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Mike Modano, who has collected 1,359 NHL regular-season points in 20 years, will centre the third line in Detroit next season. ((Andy King/Associated Press))

Ken Holland believes NHL greybeard Mike Modano has at least one good NHL season to offer.

The longtime Detroit Red Wings general manager signed the former Dallas Stars centre to a one-year contract Thursday that reportedly could see Modano earn more than $1.5 million US, including incentive bonuses.

"I was leaning toward retirement after the last two years took a lot out of me," Modano said Thursday night from Dallas. "But the Red Wings convinced me that a change of scenery would be good for me, and that helped me get my drive and passion back."

Detroit will hold a news conference Friday at 2 p.m. ET in the Olympia Club of Joe Louis Arena.

"I think it's going to be a great fit for him and for us," Holland said. "There's not going to be pressure on him to carry the team."

The 40-year-old Modano is expected to centre the third line between Jiri Hudler and Dan Cleary and play on the power play.

He is coming off his lowest-scoring season since 1995. He had 14 goals and 30 points in 59 games, fading to being a fourth-line centre with the Stars.

"His role was diminishing in Dallas and sometimes that's hard to accept as a player," Holland said. "We think he can still skate and contribute. Mike Babcock and I met with him after he became a free agent July 1, and told him we wanted him to be a No. 3 centerman with a chance to grow into a bigger role.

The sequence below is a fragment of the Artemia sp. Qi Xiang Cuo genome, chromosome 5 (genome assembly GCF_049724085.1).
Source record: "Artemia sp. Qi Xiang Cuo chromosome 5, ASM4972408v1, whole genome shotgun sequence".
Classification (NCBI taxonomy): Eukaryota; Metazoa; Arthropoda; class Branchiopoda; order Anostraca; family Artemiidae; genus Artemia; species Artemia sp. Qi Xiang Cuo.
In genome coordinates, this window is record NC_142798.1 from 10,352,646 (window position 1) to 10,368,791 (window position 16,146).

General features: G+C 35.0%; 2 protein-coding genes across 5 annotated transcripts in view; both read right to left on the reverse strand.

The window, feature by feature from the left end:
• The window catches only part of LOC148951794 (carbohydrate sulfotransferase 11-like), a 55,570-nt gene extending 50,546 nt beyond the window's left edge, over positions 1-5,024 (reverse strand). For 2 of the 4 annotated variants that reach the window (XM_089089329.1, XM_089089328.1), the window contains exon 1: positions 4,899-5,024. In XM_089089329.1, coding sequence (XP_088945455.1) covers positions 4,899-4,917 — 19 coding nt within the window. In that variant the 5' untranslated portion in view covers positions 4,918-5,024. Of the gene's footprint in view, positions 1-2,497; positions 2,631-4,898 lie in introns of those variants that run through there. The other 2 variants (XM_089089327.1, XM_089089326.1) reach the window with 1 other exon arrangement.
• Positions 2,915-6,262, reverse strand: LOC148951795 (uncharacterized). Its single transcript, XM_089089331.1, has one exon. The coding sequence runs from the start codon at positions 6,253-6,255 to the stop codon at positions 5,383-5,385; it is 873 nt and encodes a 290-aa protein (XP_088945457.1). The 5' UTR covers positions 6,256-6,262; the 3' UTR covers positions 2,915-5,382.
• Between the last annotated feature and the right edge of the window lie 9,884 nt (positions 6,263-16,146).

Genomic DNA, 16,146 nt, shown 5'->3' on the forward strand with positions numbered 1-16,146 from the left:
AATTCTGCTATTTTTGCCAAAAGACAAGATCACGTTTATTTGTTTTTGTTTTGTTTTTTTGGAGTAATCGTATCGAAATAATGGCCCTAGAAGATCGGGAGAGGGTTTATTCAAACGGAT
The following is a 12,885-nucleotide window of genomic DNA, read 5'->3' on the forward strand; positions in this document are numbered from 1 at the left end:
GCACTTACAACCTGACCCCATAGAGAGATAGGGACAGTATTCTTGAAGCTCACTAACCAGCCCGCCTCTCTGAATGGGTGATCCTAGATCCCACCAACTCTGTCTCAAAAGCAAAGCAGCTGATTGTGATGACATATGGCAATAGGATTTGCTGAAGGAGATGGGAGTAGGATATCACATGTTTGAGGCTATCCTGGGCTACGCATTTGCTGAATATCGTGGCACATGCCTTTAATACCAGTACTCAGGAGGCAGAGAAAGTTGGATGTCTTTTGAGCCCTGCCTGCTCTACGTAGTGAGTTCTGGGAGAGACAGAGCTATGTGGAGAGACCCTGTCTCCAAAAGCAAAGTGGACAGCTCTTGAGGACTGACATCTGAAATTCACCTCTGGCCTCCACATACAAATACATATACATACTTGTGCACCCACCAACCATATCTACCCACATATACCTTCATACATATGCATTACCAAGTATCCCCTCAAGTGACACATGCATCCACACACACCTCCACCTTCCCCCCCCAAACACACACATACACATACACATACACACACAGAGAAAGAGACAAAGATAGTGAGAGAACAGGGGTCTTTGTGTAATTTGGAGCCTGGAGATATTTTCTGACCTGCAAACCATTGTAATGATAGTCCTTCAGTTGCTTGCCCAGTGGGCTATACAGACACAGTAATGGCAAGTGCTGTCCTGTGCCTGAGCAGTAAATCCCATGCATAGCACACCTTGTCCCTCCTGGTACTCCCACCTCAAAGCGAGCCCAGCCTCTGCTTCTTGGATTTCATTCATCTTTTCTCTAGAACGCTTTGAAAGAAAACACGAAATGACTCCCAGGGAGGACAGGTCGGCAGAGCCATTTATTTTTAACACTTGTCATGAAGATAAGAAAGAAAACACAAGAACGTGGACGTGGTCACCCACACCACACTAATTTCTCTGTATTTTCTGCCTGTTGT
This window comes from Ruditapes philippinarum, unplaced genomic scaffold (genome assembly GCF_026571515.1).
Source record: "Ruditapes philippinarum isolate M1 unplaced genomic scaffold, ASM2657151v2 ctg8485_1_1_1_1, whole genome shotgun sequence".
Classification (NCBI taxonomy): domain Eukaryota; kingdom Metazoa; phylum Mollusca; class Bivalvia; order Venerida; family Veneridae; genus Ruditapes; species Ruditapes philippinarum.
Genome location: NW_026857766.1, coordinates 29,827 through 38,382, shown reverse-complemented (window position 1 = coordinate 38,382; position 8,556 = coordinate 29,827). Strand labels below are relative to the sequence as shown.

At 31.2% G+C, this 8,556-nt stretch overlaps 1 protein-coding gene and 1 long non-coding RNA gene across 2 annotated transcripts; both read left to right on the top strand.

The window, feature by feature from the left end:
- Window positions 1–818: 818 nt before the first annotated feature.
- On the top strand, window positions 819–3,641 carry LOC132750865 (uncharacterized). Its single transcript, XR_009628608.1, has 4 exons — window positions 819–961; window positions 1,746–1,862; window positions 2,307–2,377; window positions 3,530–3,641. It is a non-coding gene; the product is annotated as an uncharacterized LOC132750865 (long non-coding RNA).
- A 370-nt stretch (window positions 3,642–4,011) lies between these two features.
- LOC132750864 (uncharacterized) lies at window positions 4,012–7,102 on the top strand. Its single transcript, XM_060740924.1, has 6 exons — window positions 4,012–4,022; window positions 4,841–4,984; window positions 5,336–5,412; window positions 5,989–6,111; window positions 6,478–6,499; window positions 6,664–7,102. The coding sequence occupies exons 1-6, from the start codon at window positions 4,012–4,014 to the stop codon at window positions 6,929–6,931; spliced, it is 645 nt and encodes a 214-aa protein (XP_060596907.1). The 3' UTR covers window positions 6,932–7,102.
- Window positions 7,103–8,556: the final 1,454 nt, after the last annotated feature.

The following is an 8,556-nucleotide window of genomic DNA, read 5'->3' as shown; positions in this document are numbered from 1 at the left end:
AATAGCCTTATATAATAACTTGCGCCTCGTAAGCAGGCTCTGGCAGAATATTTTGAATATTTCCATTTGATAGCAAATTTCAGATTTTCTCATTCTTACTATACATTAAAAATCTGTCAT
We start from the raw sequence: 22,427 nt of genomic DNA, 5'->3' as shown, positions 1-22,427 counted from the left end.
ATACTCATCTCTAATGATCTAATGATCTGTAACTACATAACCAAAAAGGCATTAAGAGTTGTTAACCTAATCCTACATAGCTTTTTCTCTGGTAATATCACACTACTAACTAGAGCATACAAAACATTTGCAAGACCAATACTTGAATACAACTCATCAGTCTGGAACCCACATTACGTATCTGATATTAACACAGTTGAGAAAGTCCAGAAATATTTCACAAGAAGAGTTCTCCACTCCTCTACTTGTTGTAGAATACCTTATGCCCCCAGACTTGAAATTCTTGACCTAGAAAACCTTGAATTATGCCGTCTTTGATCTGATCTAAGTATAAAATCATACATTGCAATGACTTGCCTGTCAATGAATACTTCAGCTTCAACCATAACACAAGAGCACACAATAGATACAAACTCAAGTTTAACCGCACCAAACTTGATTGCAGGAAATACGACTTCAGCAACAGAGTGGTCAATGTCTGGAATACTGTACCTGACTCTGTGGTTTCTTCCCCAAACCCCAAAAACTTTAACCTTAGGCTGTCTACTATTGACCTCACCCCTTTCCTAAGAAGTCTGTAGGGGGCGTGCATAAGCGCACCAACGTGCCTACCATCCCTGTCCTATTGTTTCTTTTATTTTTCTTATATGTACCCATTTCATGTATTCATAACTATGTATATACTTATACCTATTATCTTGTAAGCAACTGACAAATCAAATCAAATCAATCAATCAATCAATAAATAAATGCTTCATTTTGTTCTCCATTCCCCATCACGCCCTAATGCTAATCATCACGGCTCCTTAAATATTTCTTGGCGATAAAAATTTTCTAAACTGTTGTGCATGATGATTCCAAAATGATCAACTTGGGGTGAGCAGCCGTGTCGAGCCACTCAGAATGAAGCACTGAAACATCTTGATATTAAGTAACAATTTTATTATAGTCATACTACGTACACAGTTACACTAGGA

"I think it will energize for him to come home, where his parents still live, and it'll be great for us to have one of the greatest American players ever."

Minnesota and San Jose wanted Modano, too, but he was swayed by talking to Brett Hull, along with other former and current Red Wings.

Hometown boy

Modano, with 1,459 NHL regular-season games under his belt, should be an instant hit with fans, given he grew up in Livonia, Mich.

Modano played 20 seasons for the Minnesota North Stars-Dallas organization, but GM Joe Nieuwendyk — a friend and former teammate of Modano's — announced on June 29 that the former wouldn't be offered a contract.

The face of a franchise that proved hockey could thrive in the South, Modano figured all along the Stars weren't planning to bring him back for a 21st season. But he said he held out hope the team would decide otherwise.

Modano has said it didn't seem right to play for another team, but he wanted to try.

"I think that it does give me a little fire inside to go out to play somewhere and really have a great going-out year," Modano said in June at a news conference.

Modano, the highest-scoring American-born player in NHL history, is the Stars franchise record holder in goals (557), assists (802), points (1,359), and games.

He helped lead the franchise to its lone Stanley Cup win in 1999 — scoring 23 points in 23 games — and back to the finals in 2000. Modano also recorded 23 points in the 2000 playoffs.

The eight-time all-star debuted in 1989 when the franchise was still located in Minnesota, and was named runner-up in the Calder Trophy race as top rookie.

Modano has a wealth of international experience. He represented the U.S. at three Olympic Games — 1998, 2002 and 2006 — winning a silver medal in 2002 at Salt Lake City.

Modano also donned the red, white and blue three times at the world championships (1990, 1993, 2005), two World Cups (1996, 2004), the 1991 Canada Cup and world junior championships in 1988 and 1989.

Dallas's home opener is Oct. 14 against Modano and the Red Wings. Modano's jersey with a winged wheel will not be No. 9 — the number he's worn — because it was retired by the team long ago to honour Hall of Famer Gordie Howe.

"I've worn No. 9 since I was about nine, but I wasn't about to ask Gordie to take his number out of the rafters for me," Modano said. "I'm going to wear No. 90 for the Wings."